Justice League of America #7.1

Event\Storyline: Villains Month Writer: Matt Kindt Artist: Pasqual Ferry Publisher: DC Comics Release Date: September 4, 2013 Cover Price: $3.99 Critic Reviews: 15 User Reviews: 6
7.6Critic Rating
7.2User Rating

Is it a death wish that makes Floyd Lawton put on the mask of Deadshot? Or is something more sinister pulling at Floyd when he becomes a relentless assassin who feels nothing for his victims? Discover the truth behind Deadshot's secret history in this issue!

  • 10
    Fortress of Solitude - Byron Hendricks Sep 21, 2013

    Kindt does a solid job on this issue and convincing the reader that Suicide Squad is in good hands with his take-over in October. Justice League of America #7.1 Deadshot provides the much needed link from the disbanded team to Suicide Squad #24, and the mission that follows looks pretty interesting to say the least. This is definitely one of the strongest Villain Month issues! This 3D issue is available from Readers Den at the low price of R47. An issue like this is one that will be flying of the shelves! Read Full Review

  • 10
    Comic Vine - Gregg Katzman Sep 4, 2013

    I was very skeptical about DC diving back into Deadshot's origin. It was superb as is and I couldn't help but wonder if they'd rehash it or take a risk and offer something new. They went for the latter (for the most part), but Kindt did a fantastic job creating a bleak and quite shocking story for the marksman. Furthermore, he's able to tie this issue into his upcoming work on SUICIDE SQUAD, and if this is a sample of how he's going to handle that title, consider me incredibly excited. Read Full Review

  • 9.0
    Comic Booked - Jeff Hill Sep 6, 2013

    I'm also extremely excited to see where Kindt takes the Squad after this month and am glad to know that Ales Kot's (and Adam Glass's and even John Ostrander's before him) tenure are not wasted. I might have to go check out Mind MGMT back issues while I'm at it. Of course, because this issue actually matters and the fact that it's one of the few 3-D effects that works for everyone, no matter how much you oppose the effect, this one is definitely worth the extra dollar for the awesome cover. Go pick it up and continue reading the events of Suicide Squad by Kindt and company, which has been billed as a direct crossover with Forever Evil after Villains Month concludes. Read Full Review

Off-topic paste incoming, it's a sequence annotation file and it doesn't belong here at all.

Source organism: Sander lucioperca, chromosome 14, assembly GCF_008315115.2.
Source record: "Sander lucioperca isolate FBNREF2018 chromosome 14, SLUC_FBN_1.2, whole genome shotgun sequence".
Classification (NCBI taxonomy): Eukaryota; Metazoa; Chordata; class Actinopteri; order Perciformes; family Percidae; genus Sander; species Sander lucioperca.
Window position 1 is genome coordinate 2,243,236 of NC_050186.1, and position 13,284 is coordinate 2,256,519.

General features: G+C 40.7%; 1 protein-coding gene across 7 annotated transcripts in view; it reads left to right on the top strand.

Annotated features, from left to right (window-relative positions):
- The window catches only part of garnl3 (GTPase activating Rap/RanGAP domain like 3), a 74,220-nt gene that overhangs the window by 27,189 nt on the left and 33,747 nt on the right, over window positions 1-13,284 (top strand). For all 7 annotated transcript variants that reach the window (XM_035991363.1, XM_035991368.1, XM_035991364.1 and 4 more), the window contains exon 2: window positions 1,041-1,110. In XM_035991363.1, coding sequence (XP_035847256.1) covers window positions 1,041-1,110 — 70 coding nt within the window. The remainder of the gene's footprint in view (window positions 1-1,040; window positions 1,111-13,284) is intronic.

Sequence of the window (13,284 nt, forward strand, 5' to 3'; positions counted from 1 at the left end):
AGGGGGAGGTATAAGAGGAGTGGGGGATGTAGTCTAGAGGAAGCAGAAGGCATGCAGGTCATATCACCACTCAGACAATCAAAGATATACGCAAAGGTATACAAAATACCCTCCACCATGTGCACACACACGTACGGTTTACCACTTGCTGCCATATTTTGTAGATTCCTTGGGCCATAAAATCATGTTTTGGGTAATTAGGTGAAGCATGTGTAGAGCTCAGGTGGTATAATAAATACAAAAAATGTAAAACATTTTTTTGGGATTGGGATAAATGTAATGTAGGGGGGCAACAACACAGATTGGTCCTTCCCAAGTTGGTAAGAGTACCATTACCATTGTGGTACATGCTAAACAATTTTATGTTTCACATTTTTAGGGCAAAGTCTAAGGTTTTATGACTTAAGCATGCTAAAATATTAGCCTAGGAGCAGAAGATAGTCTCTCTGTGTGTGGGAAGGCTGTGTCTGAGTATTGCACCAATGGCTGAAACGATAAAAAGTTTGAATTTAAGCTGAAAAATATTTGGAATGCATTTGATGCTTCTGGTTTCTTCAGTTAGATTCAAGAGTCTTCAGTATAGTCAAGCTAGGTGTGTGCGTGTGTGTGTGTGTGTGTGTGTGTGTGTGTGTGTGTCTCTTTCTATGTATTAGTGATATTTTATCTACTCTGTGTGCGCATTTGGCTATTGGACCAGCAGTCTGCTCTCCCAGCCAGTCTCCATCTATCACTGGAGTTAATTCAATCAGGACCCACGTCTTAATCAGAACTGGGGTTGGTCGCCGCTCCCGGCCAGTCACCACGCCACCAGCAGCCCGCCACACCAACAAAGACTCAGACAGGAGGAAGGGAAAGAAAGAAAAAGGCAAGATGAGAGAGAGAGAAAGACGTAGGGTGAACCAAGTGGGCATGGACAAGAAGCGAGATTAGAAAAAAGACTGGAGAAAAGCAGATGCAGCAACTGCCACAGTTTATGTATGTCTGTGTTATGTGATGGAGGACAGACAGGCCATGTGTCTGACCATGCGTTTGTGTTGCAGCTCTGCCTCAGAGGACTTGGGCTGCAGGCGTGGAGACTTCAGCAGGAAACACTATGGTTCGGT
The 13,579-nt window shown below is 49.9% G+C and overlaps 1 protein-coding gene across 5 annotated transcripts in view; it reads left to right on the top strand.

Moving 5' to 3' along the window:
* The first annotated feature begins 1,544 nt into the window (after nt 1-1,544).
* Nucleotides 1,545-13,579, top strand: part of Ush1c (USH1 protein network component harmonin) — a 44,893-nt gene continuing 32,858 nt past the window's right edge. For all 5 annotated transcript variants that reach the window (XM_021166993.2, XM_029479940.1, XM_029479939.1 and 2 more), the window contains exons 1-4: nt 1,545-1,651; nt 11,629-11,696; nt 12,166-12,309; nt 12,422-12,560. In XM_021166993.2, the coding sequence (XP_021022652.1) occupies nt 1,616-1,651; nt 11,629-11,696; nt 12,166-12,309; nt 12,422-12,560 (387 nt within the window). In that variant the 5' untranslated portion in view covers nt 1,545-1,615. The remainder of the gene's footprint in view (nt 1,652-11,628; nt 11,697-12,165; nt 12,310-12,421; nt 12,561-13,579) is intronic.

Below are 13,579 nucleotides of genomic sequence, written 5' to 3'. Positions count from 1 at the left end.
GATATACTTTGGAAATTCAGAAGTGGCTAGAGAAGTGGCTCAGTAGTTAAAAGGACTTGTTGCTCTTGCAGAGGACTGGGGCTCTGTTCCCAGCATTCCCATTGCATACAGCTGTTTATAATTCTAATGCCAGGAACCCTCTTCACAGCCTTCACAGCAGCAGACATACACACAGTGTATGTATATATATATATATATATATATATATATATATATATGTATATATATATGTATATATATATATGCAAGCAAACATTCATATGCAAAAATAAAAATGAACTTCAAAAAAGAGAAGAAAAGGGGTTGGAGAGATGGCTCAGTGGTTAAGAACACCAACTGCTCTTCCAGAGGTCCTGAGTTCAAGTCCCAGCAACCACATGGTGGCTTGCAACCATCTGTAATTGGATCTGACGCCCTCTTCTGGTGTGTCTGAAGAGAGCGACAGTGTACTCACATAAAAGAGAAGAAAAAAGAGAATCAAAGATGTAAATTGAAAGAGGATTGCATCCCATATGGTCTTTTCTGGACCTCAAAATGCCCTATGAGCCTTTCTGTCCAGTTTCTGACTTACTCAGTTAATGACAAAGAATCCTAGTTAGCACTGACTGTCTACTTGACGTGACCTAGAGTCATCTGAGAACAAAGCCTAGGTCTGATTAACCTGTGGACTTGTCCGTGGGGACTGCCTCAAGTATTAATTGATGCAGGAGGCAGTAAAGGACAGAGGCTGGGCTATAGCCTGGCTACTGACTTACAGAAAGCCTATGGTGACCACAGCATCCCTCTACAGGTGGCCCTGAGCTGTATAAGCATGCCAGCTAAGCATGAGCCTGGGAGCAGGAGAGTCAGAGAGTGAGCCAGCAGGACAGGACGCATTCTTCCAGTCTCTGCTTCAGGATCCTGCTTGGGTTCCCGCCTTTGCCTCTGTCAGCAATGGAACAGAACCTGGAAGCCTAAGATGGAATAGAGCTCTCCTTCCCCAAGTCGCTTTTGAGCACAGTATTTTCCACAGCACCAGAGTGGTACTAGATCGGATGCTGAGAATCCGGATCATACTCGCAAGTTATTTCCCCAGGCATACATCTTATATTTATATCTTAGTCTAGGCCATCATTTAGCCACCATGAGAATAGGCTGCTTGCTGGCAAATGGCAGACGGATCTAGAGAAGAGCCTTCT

• 8.5
    Comicosity - Aaron Long Sep 5, 2013

    Deadshot's origin is well told by Kindt and he is backed up by superb art in this Forever Evil tie-in. The subtle comparisons to Batman's well known origin are appreciated and I highly recommend Justice League of America #7.1: Deadshot to anyone looking at Villains Month as a time to try out new books & characters. Read Full Review

  • 8.0
    ScienceFiction.com - Jason Motes Sep 8, 2013

    I wasn't sure what to think of “Villains Month” and although this book doesn't tie into the regular JLA book at all, it's still very well written and nicely drawn. I definitely give this one a thumbs up! Read Full Review

  • 8.0
    Weird Science - Eric Shea Sep 9, 2013

    I don't know if I'm just biased with my love for Deadshot, but I thought this was a great story. The writing was superb, and I only hope that this will continue with Matt Kindt taking over Suicide Squad next month. One of the better issues I've read so far in Villain's Month because as small as it was, there was a purpose. Yeah we get a nice back story on Floyd but this will also lead nicely into the Forever Evil crossover next month. So go check it out, and know the bad ass that is Deadshot. Read Full Review

  • 8.0
    Behind The Panels - Richard Gray Sep 4, 2013

    A bit of an exception to the rule here, this is a one-off story that is just fun to read, regardless of whether it ties into anything. Floyd Lawton has always been a compelling anti-hero, driven by a combination of family loyalty and money. Written best by Gail Simone mid last decade, Matt Kindt does a fine job in bringing a suitably tragic tale to the New 52. Read Full Review

  • 7.6
    IGN - Jesse Schedeen Sep 4, 2013

    Artistically, this issue is divvied up between Sami Basri and Keith Champagne in the present-day sequences and Carmen Carnero and Bit in the past. While it's nice to see Basri back in the New 52, this issue hardly meets the standard set on Voodoo. Both halves of the story have a somewhat rushed, empty quality to them, which isn't really surprising since none of these artists were originally scheduled for this issue. Read Full Review

  • 7.5
    AIPT - Jordan Richards Sep 4, 2013

    The artwork is all around decent, but nothing too special. Nothing is poorly drawn, the layouts are good (I liked the use of walls as panel borders in some of the pages), and all the characters look fine. However, nothing really jumps out at you or is particularly memorable. Not bad, but could be better. 7.5 The writing is good all around.Solid enough origin.The artwork is decent.Not particularly exciting or memorable overall. Read Full Review